In an article written yesterday, it was suggested that Major League Baseball must eliminate two teams and realign into two seven team divisions for each league (Eliminate Florida and Seattle).
There were many comments indicating that eliminating the Florida Marlins was a poor choice, especially since they have been World Champions twice since they were created in 1993. The fact that they are challenging the overrated Philadelphia Phillies this season was another factor.
Many who commented wanted to eliminate the Chicago Cubs or Boston Red Sox, which is ridiculous.
Both teams are excellent draws at the gate, are among the original teams that have existed for well over 100 years in their original city and ball park, and have a tremendous following in their city and in the country.
In 2010, the Cubs and Red Sox each drew over 3 million fans. The Marlins attendance was about 1.5 million, a figure that used to be excellent, but one that the greedy owners now consider almost unacceptable.
Only the Cleveland Indians (about 1.4 million) and the Oakland A’s (about 1.4 million) drew fewer fans than the Marlins. Both the Indians and A’s are among baseball’s original 16 teams, although the A’s were originally in Philadelphia and then in Kansas City. Both teams have too much tradition to be eliminated.
Yes, it is paradoxical to radically realign both leagues yet claim that tradition should prevent the Indians or A’s from being contracted, but there is another factor.
Having the A’s in the same division with the San Francisco Giants and the Indians in the same division with the Cincinnati Reds would boost attendance and intensify an existing rivalry.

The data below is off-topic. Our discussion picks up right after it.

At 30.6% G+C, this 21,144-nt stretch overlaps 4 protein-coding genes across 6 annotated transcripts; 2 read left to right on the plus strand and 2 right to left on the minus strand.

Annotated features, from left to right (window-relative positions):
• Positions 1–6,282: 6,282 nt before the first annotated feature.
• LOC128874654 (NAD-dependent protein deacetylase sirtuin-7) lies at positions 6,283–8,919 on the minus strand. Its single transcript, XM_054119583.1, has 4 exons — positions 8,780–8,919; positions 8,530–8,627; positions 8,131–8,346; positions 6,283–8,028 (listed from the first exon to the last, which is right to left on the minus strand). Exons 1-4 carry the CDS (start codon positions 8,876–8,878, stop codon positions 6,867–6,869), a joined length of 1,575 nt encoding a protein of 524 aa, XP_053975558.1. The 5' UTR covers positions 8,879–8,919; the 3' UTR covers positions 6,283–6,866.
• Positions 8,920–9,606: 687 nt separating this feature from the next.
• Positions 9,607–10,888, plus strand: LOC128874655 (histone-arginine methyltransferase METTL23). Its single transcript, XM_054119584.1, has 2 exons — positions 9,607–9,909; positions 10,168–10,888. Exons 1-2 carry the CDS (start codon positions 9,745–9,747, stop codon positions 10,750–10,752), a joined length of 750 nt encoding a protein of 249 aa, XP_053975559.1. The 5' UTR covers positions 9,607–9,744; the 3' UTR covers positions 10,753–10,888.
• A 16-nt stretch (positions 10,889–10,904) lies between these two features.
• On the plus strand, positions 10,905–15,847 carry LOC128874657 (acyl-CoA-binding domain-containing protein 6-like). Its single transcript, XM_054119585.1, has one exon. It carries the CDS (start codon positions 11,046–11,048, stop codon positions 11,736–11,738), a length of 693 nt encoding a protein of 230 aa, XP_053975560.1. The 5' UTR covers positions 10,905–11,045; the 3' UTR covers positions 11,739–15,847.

An acceptable move would be to keep the Marlins and eliminate the Toronto Blue Jays.
Last year, the Jays drew a little over 1.6 million fans, which was the fifth worst attendance figure in baseball. They are an expansion team in a foreign country. They have no real rivals since the Montreal Expos moved.
Blue Jays players are paid in Canadian dollars, which is a problem. The currencies are close ($1 U.S. to $.95 Canada), but players have complained.
Now that the America and Canada are involved in a life and death struggle against terrorism, there are often passport or related problems when American teams visit Toronto. This is not an attempt to limit baseball teams to the United States, but not traveling to Canada might be helpful.
Tampa Bay is another good choice for elimination. They have had attendance problems despite putting winning teams on the field. Last season, they drew a little over 1.8 million.
More important than the owners’ greed is the fact that there are many players without the talent to be major leaguers. Eliminating two teams would strengthen the remaining 30 teams.
It was stated before that many of today’s top players could hold their own with players from any era. Today’s top pitchers are probably have more talent than pitchers of any other era.
The problem is that there are too many teams, which weakens every team. Two teams must be eliminated.
2010 MLB Attendance